An estimated 50-100,000,000 dengue infections are caused each year by four antigenically distinct serotypes of Dengue virus (Den-1 to –4) resulting in widespread dengue fever (DF). Approximately 250,000 cases of dengue hemorrhagic fever/dengue shock syndrome (DHF) are seen in the infected individuals. The viruses are transmitted primarily by the mosquito Aedes aegypti and are endemic throughout the tropical and subtropical regions. Dengue has expanded throughout the tropical Americas and the expansion is expected to accelerate due to climate warming. Despite the health importance of DF and DHF, vector control is the only available control measure. Treatment of DF and DHF consists largely of supportive care only.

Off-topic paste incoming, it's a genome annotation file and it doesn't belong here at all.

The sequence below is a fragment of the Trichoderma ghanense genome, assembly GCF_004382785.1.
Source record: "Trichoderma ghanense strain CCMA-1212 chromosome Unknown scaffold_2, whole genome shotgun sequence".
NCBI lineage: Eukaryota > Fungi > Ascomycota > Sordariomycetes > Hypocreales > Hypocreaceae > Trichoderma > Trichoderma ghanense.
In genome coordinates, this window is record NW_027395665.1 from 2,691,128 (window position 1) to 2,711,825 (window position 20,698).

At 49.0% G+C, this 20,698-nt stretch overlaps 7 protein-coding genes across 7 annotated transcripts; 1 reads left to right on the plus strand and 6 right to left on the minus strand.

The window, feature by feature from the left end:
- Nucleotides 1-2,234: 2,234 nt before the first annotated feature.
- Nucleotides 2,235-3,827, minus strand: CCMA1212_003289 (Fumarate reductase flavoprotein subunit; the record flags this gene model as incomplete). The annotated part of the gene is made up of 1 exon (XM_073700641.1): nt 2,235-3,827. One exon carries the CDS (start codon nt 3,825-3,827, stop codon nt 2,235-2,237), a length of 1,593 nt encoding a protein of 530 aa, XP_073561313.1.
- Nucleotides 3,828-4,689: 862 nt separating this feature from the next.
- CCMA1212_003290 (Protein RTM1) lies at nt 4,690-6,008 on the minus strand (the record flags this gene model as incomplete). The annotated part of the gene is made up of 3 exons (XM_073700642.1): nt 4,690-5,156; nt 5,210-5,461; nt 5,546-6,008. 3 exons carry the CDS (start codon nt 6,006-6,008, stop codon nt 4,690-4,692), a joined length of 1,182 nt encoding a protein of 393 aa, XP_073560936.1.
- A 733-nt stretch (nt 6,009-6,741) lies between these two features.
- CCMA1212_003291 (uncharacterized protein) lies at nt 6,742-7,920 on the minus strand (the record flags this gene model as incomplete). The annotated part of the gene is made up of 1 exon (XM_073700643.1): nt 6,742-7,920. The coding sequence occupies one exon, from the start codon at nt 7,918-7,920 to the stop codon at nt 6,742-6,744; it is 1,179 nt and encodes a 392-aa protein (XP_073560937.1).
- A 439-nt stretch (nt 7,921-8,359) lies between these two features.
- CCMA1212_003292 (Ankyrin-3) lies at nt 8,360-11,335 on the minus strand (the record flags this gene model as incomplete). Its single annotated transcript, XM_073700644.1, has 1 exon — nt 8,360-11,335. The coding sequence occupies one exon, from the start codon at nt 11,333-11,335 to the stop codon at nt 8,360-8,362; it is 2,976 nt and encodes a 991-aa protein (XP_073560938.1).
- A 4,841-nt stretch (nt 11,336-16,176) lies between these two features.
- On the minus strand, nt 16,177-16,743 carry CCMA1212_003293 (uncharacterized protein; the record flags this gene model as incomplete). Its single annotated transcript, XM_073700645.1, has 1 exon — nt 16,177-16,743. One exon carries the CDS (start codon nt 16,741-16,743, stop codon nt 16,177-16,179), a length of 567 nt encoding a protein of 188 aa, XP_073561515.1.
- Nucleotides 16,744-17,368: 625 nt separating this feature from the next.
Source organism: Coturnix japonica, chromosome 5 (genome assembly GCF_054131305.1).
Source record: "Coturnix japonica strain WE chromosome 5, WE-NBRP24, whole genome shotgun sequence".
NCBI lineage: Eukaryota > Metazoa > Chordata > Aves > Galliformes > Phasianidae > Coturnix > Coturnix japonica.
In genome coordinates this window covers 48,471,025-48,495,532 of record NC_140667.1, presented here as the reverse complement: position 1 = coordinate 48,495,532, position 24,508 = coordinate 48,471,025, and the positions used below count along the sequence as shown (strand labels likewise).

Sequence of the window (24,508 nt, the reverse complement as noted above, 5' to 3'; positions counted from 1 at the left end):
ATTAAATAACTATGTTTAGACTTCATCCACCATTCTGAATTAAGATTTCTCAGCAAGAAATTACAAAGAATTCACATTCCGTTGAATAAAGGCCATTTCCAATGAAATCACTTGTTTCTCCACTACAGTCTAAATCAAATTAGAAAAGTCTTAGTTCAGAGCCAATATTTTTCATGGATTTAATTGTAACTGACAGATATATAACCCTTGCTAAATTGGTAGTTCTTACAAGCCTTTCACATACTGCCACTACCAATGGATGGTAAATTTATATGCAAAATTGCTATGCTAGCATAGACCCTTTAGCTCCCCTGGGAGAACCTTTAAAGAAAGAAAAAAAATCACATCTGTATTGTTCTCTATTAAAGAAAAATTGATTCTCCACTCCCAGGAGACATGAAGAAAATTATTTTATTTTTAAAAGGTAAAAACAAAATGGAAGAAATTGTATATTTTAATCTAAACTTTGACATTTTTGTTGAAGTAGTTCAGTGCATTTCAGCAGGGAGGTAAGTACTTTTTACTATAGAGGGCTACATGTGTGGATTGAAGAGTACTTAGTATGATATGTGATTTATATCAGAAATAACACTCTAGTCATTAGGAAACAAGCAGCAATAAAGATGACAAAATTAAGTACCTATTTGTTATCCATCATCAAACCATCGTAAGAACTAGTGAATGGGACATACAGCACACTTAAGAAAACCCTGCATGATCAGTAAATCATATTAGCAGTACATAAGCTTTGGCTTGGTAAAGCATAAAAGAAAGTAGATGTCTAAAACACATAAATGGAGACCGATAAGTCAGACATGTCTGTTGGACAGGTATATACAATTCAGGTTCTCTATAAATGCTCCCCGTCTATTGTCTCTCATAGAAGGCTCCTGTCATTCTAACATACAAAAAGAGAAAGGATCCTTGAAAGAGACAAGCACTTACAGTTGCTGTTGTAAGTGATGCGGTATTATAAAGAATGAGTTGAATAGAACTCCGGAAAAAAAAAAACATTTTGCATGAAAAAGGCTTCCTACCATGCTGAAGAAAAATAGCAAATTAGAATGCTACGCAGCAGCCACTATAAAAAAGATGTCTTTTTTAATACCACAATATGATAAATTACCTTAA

Although vaccines are available against two related flaviviruses, yellow fever and Japanese encephalitis. dengue vaccine development has been complicated by antibody mediated enhancement of infection and by strain-specific immunity to vaccine candidates. BMI and its collaborators are designing immune refocused dengue vaccines with the aim of producing a single vaccine that protects against multiple variants that are encountered in endemic areas.